Females are also increasing their market presence. Medco showed that among women aged 20–44, use increased 164% from 2000 to 2005. During the same period, use in girls ages 10–19 increased 90%, outpacing boys by 45%. Waitekus says, “Physicians are realizing that children don't have to be hyper to have attention deficit, and that has been leading toward diagnosis and drug treatment of the inattentive subtype, which females tend to show more of.”
Promising new drug formulations will also help market growth. These include Shire's Adderall XR2, a 15-hour extra-extended release version intended for adults; and NRP-104, a new amphetamine formulation that guards against abuse. NRP-104 results from Shire's collaboration with New River Pharmaceuticals, a company specializing in less easily abused formulations of scheduled drugs. A new drug application (NDA) was submitted in December 2005.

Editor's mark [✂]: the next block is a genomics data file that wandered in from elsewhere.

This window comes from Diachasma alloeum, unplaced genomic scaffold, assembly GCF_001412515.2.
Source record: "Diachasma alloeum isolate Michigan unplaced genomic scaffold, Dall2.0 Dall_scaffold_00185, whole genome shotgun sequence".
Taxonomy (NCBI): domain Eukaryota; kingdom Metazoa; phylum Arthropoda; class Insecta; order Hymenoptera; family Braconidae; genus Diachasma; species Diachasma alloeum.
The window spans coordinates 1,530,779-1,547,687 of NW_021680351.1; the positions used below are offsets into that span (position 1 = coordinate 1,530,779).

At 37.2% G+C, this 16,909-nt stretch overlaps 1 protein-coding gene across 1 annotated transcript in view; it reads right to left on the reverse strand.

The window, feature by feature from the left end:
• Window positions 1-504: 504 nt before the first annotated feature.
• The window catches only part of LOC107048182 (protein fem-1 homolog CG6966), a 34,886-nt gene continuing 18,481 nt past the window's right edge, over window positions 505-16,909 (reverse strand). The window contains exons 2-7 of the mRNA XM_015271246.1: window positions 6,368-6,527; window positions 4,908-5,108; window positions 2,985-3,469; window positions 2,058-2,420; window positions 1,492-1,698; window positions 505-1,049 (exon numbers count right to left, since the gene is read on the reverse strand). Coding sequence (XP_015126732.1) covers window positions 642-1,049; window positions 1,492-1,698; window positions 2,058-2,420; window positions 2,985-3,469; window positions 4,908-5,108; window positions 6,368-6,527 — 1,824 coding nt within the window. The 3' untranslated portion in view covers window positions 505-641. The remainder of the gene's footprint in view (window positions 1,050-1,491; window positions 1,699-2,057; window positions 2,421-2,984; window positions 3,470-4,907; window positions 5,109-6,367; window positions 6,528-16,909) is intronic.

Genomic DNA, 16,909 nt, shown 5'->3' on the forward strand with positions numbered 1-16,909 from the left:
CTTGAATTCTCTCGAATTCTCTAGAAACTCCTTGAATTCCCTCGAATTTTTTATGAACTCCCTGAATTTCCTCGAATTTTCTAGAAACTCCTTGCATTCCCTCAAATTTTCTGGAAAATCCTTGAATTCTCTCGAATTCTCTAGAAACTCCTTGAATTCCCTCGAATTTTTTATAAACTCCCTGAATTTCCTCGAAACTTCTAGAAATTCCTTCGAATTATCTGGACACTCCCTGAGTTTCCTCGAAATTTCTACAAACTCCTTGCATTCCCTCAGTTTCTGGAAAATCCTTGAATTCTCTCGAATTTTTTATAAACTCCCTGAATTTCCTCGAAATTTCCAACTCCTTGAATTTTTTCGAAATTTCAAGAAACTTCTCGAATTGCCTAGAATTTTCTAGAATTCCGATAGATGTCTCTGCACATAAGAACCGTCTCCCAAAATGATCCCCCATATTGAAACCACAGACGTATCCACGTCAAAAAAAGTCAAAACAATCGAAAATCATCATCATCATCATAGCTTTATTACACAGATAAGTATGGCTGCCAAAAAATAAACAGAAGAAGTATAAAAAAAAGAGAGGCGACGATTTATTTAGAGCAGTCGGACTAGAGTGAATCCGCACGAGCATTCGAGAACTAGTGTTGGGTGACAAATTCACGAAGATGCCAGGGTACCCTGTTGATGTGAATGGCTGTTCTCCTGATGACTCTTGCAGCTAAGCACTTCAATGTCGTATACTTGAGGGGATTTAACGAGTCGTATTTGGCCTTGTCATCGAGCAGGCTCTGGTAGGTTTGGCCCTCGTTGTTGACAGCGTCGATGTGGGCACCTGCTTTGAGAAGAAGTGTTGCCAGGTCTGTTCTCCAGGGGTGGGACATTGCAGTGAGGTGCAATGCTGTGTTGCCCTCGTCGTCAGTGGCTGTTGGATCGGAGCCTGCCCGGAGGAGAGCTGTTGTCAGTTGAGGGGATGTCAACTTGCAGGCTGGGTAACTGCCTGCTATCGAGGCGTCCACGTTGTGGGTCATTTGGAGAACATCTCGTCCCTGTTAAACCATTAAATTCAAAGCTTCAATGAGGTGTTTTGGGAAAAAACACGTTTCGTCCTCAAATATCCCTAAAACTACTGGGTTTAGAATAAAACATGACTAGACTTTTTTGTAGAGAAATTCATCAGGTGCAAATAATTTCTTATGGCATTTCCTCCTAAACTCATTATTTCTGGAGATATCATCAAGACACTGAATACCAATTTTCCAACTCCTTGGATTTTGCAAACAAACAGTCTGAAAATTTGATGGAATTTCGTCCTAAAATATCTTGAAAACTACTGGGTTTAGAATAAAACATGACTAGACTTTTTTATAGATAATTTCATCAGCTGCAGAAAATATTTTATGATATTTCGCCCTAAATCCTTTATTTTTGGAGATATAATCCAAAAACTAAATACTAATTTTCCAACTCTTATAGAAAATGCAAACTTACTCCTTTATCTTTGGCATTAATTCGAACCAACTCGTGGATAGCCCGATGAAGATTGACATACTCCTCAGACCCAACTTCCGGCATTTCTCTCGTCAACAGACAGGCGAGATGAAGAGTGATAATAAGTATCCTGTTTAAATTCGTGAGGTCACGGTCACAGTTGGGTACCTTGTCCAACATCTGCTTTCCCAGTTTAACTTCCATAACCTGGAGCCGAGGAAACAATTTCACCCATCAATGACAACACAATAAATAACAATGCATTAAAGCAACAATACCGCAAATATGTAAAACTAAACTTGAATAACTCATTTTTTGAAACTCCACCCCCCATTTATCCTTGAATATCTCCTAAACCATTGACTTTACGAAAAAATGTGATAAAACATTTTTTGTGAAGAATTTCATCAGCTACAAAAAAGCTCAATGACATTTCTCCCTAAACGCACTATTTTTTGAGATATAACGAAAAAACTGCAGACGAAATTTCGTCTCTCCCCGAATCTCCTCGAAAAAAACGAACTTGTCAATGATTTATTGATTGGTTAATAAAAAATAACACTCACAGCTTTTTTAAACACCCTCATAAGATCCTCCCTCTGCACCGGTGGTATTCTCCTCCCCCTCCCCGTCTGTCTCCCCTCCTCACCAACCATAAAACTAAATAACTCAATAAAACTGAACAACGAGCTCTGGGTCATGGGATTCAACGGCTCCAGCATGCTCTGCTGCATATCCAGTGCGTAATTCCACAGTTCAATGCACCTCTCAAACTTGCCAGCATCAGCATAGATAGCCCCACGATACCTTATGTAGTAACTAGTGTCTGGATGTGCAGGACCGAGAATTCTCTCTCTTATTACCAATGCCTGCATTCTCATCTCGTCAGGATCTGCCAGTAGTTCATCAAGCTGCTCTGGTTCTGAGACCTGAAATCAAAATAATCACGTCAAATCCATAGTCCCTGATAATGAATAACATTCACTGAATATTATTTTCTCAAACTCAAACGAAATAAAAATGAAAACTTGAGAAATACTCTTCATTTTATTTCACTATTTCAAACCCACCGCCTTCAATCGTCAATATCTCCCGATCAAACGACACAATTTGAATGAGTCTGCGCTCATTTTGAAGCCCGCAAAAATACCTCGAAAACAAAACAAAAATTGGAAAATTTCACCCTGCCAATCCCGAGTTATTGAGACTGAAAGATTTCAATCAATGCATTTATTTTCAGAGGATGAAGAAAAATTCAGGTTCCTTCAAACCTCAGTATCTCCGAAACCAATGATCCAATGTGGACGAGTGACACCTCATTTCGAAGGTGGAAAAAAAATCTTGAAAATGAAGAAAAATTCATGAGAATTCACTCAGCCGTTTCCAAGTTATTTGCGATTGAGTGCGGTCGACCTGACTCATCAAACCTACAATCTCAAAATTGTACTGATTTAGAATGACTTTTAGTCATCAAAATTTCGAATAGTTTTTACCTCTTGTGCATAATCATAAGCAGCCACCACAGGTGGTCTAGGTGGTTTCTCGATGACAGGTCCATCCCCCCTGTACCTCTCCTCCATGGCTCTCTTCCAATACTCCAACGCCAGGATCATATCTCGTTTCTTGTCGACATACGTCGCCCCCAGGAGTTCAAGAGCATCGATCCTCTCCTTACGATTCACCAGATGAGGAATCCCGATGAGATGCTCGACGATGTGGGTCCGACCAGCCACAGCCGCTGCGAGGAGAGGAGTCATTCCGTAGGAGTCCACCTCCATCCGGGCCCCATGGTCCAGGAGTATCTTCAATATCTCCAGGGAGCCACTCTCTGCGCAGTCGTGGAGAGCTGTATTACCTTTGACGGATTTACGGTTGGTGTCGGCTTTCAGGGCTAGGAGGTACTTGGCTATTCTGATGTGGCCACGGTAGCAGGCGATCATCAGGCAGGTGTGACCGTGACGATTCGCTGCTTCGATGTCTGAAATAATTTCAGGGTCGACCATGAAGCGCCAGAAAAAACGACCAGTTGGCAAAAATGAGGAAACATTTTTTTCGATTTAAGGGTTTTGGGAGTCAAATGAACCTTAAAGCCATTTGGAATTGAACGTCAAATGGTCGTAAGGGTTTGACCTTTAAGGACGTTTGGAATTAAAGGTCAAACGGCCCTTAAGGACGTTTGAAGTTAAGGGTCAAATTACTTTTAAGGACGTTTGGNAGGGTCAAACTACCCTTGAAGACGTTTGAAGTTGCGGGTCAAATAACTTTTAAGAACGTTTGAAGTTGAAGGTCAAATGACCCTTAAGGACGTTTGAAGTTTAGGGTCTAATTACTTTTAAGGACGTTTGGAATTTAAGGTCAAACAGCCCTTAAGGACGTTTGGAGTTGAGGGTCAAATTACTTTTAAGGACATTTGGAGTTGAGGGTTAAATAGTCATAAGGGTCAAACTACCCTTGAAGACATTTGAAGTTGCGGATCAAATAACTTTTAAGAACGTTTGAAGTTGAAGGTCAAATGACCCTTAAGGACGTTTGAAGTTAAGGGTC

NRP-104's safety profile is especially appealing because of stimulant misuse. The recent study “Non-medical use of prescription stimulants in the US,” conducted by researchers at RTI International and published in the February 2006 online edition of Drug and Alcohol Dependence, was based on a secondary analysis of data collected during 2002 for the National Survey on Drug Use and Health. It found that 7.3 million Americans have misused ADHD stimulants, representing 35% of the total population reporting prescription stimulant misuse, and concluded that about 1 million teenagers and young adults had misused prescription stimulants during a 12-month period, with 75,000 showing signs of addiction. Larry Kroutil, the study's lead author, believes the findings confirmed what people have long suspected: “The misuse of prescription stimulants in general, but particularly those that are prescribed for treatment of ADHD, is a significant problem in the US.” However, he adds that while care in diagnosing and monitoring patients is necessary, the study doesn't advise against medication. “Clearly, there are demonstrated benefits to use of these drugs.”